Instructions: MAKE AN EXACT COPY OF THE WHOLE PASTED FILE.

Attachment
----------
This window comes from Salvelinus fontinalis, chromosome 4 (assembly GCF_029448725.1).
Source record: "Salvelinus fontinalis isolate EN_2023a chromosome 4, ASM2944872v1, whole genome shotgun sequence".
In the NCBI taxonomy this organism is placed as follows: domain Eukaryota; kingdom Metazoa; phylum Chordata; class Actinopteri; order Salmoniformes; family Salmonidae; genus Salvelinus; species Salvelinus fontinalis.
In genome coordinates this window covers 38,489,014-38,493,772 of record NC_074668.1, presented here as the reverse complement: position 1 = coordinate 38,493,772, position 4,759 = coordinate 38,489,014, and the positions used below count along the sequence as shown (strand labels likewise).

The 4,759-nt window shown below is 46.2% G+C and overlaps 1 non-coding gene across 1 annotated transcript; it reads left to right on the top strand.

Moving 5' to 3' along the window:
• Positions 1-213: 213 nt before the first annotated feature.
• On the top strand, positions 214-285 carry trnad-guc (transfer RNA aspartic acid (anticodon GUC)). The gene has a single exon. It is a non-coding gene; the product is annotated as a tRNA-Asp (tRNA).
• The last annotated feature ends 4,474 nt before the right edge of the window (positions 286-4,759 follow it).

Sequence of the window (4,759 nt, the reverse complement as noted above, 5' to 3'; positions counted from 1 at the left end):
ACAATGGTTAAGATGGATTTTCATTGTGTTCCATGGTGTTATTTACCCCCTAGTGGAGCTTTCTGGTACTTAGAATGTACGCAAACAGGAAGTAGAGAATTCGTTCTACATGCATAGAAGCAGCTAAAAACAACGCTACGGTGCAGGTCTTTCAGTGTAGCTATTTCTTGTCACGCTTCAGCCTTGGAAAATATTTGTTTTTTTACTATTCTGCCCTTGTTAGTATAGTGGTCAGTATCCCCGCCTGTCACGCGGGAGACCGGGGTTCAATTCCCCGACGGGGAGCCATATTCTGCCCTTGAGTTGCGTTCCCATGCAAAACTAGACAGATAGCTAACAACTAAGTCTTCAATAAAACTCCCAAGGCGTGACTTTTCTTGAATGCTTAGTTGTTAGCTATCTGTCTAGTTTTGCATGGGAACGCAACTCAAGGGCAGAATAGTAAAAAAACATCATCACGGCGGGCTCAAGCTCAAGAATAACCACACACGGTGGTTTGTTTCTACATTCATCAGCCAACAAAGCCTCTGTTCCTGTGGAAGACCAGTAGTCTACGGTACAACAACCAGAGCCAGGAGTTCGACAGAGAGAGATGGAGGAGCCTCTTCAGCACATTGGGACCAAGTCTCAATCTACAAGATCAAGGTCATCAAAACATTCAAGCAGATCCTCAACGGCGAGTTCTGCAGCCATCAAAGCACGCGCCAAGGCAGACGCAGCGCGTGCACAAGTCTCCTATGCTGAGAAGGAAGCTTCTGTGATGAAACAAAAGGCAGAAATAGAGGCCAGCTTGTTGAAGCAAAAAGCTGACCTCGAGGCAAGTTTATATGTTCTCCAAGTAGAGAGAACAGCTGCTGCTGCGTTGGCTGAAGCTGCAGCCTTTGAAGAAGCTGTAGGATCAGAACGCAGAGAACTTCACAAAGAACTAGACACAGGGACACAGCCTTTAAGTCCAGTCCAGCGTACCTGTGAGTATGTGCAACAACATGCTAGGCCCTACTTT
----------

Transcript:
This window comes from Salvelinus fontinalis, chromosome 4 (assembly GCF_029448725.1).
Source record: "Salvelinus fontinalis isolate EN_2023a chromosome 4, ASM2944872v1, whole genome shotgun sequence".
In the NCBI taxonomy this organism is placed as follows: domain Eukaryota; kingdom Metazoa; phylum Chordata; class Actinopteri; order Salmoniformes; family Salmonidae; genus Salvelinus; species Salvelinus fontinalis.
In genome coordinates this window covers 38,489,014-38,493,772 of record NC_074668.1, presented here as the reverse complement: position 1 = coordinate 38,493,772, position 4,759 = coordinate 38,489,014, and the positions used below count along the sequence as shown (strand labels likewise).

The 4,759-nt window shown below is 46.2% G+C and overlaps 1 non-coding gene across 1 annotated transcript; it reads left to right on the top strand.

Moving 5' to 3' along the window:
• Positions 1-213: 213 nt before the first annotated feature.
• On the top strand, positions 214-285 carry trnad-guc (transfer RNA aspartic acid (anticodon GUC)). The gene has a single exon. It is a non-coding gene; the product is annotated as a tRNA-Asp (tRNA).
• The last annotated feature ends 4,474 nt before the right edge of the window (positions 286-4,759 follow it).

Sequence of the window (4,759 nt, the reverse complement as noted above, 5' to 3'; positions counted from 1 at the left end):
ACAATGGTTAAGATGGATTTTCATTGTGTTCCATGGTGTTATTTACCCCCTAGTGGAGCTTTCTGGTACTTAGAATGTACGCAAACAGGAAGTAGAGAATTCGTTCTACATGCATAGAAGCAGCTAAAAACAACGCTACGGTGCAGGTCTTTCAGTGTAGCTATTTCTTGTCACGCTTCAGCCTTGGAAAATATTTGTTTTTTTACTATTCTGCCCTTGTTAGTATAGTGGTCAGTATCCCCGCCTGTCACGCGGGAGACCGGGGTTCAATTCCCCGACGGGGAGCCATATTCTGCCCTTGAGTTGCGTTCCCATGCAAAACTAGACAGATAGCTAACAACTAAGTCTTCAATAAAACTCCCAAGGCGTGACTTTTCTTGAATGCTTAGTTGTTAGCTATCTGTCTAGTTTTGCATGGGAACGCAACTCAAGGGCAGAATAGTAAAAAAACATCATCACGGCGGGCTCAAGCTCAAGAATAACCACACACGGTGGTTTGTTTCTACATTCATCAGCCAACAAAGCCTCTGTTCCTGTGGAAGACCAGTAGTCTACGGTACAACAACCAGAGCCAGGAGTTCGACAGAGAGAGATGGAGGAGCCTCTTCAGCACATTGGGACCAAGTCTCAATCTACAAGATCAAGGTCATCAAAACATTCAAGCAGATCCTCAACGGCGAGTTCTGCAGCCATCAAAGCACGCGCCAAGGCAGACGCAGCGCGTGCACAAGTCTCCTATGCTGAGAAGGAAGCTTCTGTGATGAAACAAAAGGCAGAAATAGAGGCCAGCTTGTTGAAGCAAAAAGCTGACCTCGAGGCAAGTTTATATGTTCTCCAAGTAGAGAGAACAGCTGCTGCTGCGTTGGCTGAAGCTGCAGCCTTTGAAGAAGCTGTAGGATCAGAACGCAGAGAACTTCACAAAGAACTAGACACAGGGACACAGCCTTTAAGTCCAGTCCAGCGTACCTGTGAGTATGTGCAACAACATGCTAGGCCCTACTTT